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STOUT (voice-over): Live from Hong Kong. You're back watching NEWS STREAM.
Now do you remember the Wii? Nintendo scored a big hit by giving their last console a motion controller. And now Nintendo's newest console has gone on sale in the U.S. So what's new with the Wii U?
Now in addition to the traditional console, it also has a new controller. It's called the Game Pad, a controller with a 6-inch touchscreen in the middle. Nintendo says you could use it as a second screen, another way to view the world, another option for controlling your games.
But is this really how we will play games in the future? Or is it just a gimmick?
It's been six years since Nintendo released its last console. And Reggie Fils-Aime is the present CEO of Nintendo of America. He joins us now live from our New York studio.
And good to see you. Thank you for joining us. And we've got to ask, Reggie, why the touchscreen? And how does it change the overall gaming experience?
REGGIE FILS-AIME, PRESIDENT/COO, NINTENDO OF AMERICA INC.: You know, it changes the gaming experience tremendously by giving you a second screen. It opens up all types of new experiences for our developers, for fantastic third-party developers. It really gives consumers a new way to play games.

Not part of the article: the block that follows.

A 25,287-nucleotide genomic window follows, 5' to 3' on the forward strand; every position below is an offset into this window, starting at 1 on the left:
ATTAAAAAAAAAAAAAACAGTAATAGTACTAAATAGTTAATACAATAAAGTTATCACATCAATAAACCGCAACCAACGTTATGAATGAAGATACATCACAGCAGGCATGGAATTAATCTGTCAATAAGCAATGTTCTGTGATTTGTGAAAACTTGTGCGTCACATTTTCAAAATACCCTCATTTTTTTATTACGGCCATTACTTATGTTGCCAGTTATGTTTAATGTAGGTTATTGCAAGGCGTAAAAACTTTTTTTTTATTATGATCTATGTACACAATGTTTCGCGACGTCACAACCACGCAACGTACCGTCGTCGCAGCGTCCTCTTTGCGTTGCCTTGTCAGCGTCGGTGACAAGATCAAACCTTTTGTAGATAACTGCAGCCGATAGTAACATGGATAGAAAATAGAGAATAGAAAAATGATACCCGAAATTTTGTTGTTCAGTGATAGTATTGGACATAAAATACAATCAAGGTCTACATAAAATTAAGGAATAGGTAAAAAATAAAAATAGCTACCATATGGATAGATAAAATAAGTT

But in addition, this console has fantastic social features. It also has wide-ranging video on demand features. So it's a whole new entertainment system for that center of the living room.
STOUT: Now we'll get into those multimedia features in a sec. We just want to talk about the pad itself. And we live in a time when everyone seems to already have an iPad, a tablet device. So why buy a Wii U when I already have an Apple table?
FILS-AIME: Well, the big difference is this: first, only Nintendo content will be available on this system. You can't get that type of content on an iDevice.
Additionally, this tablet is seamless connected to the system, meaning there's no lag, there's no delay. That allows us to create all types of new features that you really can't do with any competing device.
And then thirdly, because it's seamlessly connected, it allows our developers and third-party developers to create future content that you really won't be able to get anywhere else. All of this makes it unique and distinctive.
STOUT: Now in terms of specs, the Wii U, it's pretty much on par with the Xbox 360 and the PS3. But we know Sony and Microsoft are set to release new consoles next year. So aren't you worried about the timing and that the Wii U will be a generation behind your rivals?